Hiram Welton miniature timepiece with alarm...

Discussion in 'Wood Movement Clocks' started by Peter A. Nunes, Mar 1, 2011.

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  1. Peter A. Nunes

    Peter A. Nunes Moderator
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    #1 Peter A. Nunes, Mar 1, 2011
    Last edited: Mar 1, 2011
    While responding to the Welton posting below, it occurred to me that I might post another Welton from my collection.

    (The following is pasted from my other post...) When Hiram purchased E. Terry Jnr.'s shop in 1841, he inherited several miniature half column cases, with interestingly painted and stenciled cases. While Terry installed short drop time & strike movements in these, Hiram developed a neat time and alarm movement (two versions, actually) and so produced miniature timepieces, with alarms. These are quite hard to find, and have gotten pricey. Note that the case is grain painted, then stenciled here and there over the graining, including the splat and plinths. I've seen maybe 5 of these over the years, and each is decorated differently- all feature smoke decorated half columns (done by holding the work over a burning candle). One I know of has smoke decorated sides, most others have grained sides. They are very beautiful little timepieces, and I feel privileged to own one. Mine unfortunately has an old mirror replacing the original reverse painted tablet, but otherwise it is in excellent condition. I have been searching for a wrecked ogee with a suitable tablet that would replace the mirror, but have not yet succeeded in that quest.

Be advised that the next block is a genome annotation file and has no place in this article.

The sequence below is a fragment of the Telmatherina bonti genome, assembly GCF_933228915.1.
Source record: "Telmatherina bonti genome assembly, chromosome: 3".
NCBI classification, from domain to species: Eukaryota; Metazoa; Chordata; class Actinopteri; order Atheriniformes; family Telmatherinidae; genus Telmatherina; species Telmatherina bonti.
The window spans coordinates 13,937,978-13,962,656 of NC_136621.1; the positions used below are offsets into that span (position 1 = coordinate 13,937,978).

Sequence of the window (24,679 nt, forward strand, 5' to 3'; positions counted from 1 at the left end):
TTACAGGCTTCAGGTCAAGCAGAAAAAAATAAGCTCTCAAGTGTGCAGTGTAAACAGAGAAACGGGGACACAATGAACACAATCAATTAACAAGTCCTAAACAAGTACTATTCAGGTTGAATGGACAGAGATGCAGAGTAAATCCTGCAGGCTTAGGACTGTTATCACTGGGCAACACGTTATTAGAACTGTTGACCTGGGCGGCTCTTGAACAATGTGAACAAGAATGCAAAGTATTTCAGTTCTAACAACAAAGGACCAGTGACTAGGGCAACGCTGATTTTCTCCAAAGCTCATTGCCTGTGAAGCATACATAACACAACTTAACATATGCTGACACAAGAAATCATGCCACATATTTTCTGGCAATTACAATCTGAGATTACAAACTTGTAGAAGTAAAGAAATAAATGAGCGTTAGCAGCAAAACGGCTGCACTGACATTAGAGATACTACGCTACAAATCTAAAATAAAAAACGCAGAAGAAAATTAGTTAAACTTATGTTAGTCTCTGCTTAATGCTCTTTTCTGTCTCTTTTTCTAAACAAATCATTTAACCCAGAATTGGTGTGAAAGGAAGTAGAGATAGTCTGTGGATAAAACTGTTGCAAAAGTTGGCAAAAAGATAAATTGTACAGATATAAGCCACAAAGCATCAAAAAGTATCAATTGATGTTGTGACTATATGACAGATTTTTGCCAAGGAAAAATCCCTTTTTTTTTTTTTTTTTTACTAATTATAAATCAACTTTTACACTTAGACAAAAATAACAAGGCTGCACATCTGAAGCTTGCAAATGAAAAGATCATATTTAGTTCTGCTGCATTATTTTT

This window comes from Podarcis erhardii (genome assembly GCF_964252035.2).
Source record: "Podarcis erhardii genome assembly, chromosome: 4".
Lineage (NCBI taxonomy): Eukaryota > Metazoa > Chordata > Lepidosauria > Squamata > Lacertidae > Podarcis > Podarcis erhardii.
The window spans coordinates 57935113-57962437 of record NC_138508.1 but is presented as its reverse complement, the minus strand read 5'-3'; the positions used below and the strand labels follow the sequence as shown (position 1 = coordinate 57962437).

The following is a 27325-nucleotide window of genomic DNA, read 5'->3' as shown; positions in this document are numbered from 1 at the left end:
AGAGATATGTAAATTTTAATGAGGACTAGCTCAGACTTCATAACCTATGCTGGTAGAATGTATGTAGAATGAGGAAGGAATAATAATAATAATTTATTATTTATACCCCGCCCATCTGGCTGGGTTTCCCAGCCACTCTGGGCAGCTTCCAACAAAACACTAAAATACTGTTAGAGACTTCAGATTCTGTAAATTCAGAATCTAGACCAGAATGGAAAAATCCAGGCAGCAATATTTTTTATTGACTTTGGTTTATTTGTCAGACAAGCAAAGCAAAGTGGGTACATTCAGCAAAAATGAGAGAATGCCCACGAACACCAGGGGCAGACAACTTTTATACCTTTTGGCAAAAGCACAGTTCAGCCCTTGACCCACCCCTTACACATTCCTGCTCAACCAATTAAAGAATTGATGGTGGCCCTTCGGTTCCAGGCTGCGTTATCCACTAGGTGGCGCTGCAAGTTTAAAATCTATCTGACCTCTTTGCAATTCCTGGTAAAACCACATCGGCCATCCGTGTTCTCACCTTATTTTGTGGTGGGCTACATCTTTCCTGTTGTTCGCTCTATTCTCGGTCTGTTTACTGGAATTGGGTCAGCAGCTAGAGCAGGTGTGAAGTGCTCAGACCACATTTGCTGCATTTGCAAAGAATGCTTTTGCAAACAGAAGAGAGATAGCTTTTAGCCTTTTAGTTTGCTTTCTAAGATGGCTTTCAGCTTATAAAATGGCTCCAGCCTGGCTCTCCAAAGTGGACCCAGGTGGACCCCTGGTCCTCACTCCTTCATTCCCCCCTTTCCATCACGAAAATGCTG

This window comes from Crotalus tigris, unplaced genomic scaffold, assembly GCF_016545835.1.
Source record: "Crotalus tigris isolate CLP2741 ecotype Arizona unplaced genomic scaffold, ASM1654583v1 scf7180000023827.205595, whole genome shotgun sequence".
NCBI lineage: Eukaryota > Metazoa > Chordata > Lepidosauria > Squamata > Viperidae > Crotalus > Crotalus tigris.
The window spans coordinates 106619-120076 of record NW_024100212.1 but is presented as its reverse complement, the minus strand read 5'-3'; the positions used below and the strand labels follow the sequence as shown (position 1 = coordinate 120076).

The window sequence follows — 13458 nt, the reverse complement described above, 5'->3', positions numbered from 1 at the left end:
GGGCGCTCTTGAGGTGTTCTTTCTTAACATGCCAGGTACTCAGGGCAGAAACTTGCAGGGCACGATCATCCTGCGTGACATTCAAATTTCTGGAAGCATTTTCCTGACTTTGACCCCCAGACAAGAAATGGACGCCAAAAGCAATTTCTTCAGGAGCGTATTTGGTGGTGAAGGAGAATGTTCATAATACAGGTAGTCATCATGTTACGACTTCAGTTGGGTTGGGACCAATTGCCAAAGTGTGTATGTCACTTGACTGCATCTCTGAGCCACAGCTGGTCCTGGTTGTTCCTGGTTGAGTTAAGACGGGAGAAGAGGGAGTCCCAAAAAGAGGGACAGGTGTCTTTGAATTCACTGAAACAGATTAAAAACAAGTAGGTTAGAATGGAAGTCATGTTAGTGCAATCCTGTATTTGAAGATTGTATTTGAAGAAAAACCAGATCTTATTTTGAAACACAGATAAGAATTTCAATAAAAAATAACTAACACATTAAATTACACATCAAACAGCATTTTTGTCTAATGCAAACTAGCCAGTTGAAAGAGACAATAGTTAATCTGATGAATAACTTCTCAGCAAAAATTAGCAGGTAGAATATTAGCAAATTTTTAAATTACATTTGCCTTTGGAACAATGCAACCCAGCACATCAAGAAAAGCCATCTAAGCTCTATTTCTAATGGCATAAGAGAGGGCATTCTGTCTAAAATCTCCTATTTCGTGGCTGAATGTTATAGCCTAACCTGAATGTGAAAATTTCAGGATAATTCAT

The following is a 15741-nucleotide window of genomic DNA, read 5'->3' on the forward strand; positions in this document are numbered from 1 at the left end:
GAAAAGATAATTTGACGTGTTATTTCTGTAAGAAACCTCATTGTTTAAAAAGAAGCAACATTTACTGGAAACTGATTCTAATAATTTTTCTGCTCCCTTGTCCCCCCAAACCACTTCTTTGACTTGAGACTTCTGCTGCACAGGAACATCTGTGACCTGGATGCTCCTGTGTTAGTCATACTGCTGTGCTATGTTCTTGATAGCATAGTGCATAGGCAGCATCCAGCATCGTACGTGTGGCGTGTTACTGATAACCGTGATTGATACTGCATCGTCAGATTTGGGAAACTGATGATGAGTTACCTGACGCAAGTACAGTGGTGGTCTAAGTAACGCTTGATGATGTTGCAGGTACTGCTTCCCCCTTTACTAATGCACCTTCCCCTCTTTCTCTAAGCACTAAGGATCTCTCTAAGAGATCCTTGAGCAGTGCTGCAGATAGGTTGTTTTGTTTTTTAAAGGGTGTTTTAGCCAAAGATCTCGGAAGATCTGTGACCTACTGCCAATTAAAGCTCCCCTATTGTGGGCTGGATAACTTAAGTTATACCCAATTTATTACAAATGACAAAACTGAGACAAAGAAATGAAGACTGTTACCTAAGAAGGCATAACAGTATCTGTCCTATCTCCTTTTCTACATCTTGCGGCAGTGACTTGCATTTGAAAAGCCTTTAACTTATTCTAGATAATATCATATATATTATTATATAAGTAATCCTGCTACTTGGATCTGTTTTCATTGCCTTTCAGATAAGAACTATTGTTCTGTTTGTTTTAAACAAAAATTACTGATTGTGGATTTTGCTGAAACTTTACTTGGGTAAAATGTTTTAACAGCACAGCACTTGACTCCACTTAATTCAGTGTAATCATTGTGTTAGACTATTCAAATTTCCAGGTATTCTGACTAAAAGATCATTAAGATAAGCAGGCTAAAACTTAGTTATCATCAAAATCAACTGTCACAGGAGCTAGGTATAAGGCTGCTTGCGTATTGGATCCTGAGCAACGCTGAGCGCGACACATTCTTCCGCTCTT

The beautifully painted dial is original and in great condition, the hands are original, and the alarm disk, which is missing from many of these, is present. It is quite nice in that it is blued steel, with bronze powder numbers applied.

    The picture of the movement was sent to me by the auction house, and led me to believe that many of the alarm actuating parts were missing. It turned out that they were in an envelope that came with the timepiece, which was a nice surprise. I'll try to post a better picture of the complete movement.

    The diminutive case stands 24 3/8" tall, and 13 3/4" wide.

    Hiram and his brother Heman ran into trouble with Chauncey Jerome when they marketed clocks, early in the brass movement era, featuring movements that were too much like those made under the Noble Jerome patent. They worked with Eli terry to design and manufacture a patent busting movement for their shelf clocks, and apparently succeeded in doing so. The firm failed in 1845. 85685.jpg 85686.jpg 85689.jpg 85690.jpg 85691.jpg